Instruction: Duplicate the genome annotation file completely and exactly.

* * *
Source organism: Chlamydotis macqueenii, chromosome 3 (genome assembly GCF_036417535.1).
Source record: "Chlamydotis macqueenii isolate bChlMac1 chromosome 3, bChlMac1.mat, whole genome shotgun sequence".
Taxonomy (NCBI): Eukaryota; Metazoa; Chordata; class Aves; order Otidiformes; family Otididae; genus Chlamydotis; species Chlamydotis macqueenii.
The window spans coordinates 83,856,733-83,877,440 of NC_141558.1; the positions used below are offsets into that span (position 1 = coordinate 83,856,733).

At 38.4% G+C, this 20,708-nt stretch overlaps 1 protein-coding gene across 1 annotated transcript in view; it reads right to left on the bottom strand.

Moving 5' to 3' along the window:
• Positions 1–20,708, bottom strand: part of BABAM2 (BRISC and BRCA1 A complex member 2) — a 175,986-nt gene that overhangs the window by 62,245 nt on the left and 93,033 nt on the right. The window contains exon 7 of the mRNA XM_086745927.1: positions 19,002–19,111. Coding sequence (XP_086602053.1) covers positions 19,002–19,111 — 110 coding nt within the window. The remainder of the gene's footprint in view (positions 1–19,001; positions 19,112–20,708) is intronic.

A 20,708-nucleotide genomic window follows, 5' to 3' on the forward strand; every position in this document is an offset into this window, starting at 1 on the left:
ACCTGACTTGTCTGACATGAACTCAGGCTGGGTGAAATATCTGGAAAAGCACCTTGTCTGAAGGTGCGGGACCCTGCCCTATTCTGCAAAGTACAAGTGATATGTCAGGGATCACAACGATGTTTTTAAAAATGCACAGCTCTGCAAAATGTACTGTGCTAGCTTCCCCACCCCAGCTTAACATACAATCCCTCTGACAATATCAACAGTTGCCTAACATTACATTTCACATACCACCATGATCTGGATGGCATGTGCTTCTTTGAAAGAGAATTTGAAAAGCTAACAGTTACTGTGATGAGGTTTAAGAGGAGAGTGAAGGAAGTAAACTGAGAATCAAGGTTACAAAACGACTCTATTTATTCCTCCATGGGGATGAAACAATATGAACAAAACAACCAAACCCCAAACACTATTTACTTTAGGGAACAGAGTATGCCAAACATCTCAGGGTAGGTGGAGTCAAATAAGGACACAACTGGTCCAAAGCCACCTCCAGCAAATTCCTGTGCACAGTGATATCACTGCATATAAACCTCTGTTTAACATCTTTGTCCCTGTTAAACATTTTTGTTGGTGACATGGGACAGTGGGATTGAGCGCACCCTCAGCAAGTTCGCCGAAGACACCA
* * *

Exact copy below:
Source organism: Chlamydotis macqueenii, chromosome 3 (genome assembly GCF_036417535.1).
Source record: "Chlamydotis macqueenii isolate bChlMac1 chromosome 3, bChlMac1.mat, whole genome shotgun sequence".
Taxonomy (NCBI): Eukaryota; Metazoa; Chordata; class Aves; order Otidiformes; family Otididae; genus Chlamydotis; species Chlamydotis macqueenii.
The window spans coordinates 83,856,733-83,877,440 of NC_141558.1; the positions used below are offsets into that span (position 1 = coordinate 83,856,733).

At 38.4% G+C, this 20,708-nt stretch overlaps 1 protein-coding gene across 1 annotated transcript in view; it reads right to left on the bottom strand.

Moving 5' to 3' along the window:
• Positions 1–20,708, bottom strand: part of BABAM2 (BRISC and BRCA1 A complex member 2) — a 175,986-nt gene that overhangs the window by 62,245 nt on the left and 93,033 nt on the right. The window contains exon 7 of the mRNA XM_086745927.1: positions 19,002–19,111. Coding sequence (XP_086602053.1) covers positions 19,002–19,111 — 110 coding nt within the window. The remainder of the gene's footprint in view (positions 1–19,001; positions 19,112–20,708) is intronic.

A 20,708-nucleotide genomic window follows, 5' to 3' on the forward strand; every position in this document is an offset into this window, starting at 1 on the left:
ACCTGACTTGTCTGACATGAACTCAGGCTGGGTGAAATATCTGGAAAAGCACCTTGTCTGAAGGTGCGGGACCCTGCCCTATTCTGCAAAGTACAAGTGATATGTCAGGGATCACAACGATGTTTTTAAAAATGCACAGCTCTGCAAAATGTACTGTGCTAGCTTCCCCACCCCAGCTTAACATACAATCCCTCTGACAATATCAACAGTTGCCTAACATTACATTTCACATACCACCATGATCTGGATGGCATGTGCTTCTTTGAAAGAGAATTTGAAAAGCTAACAGTTACTGTGATGAGGTTTAAGAGGAGAGTGAAGGAAGTAAACTGAGAATCAAGGTTACAAAACGACTCTATTTATTCCTCCATGGGGATGAAACAATATGAACAAAACAACCAAACCCCAAACACTATTTACTTTAGGGAACAGAGTATGCCAAACATCTCAGGGTAGGTGGAGTCAAATAAGGACACAACTGGTCCAAAGCCACCTCCAGCAAATTCCTGTGCACAGTGATATCACTGCATATAAACCTCTGTTTAACATCTTTGTCCCTGTTAAACATTTTTGTTGGTGACATGGGACAGTGGGATTGAGCGCACCCTCAGCAAGTTCGCCGAAGACACCA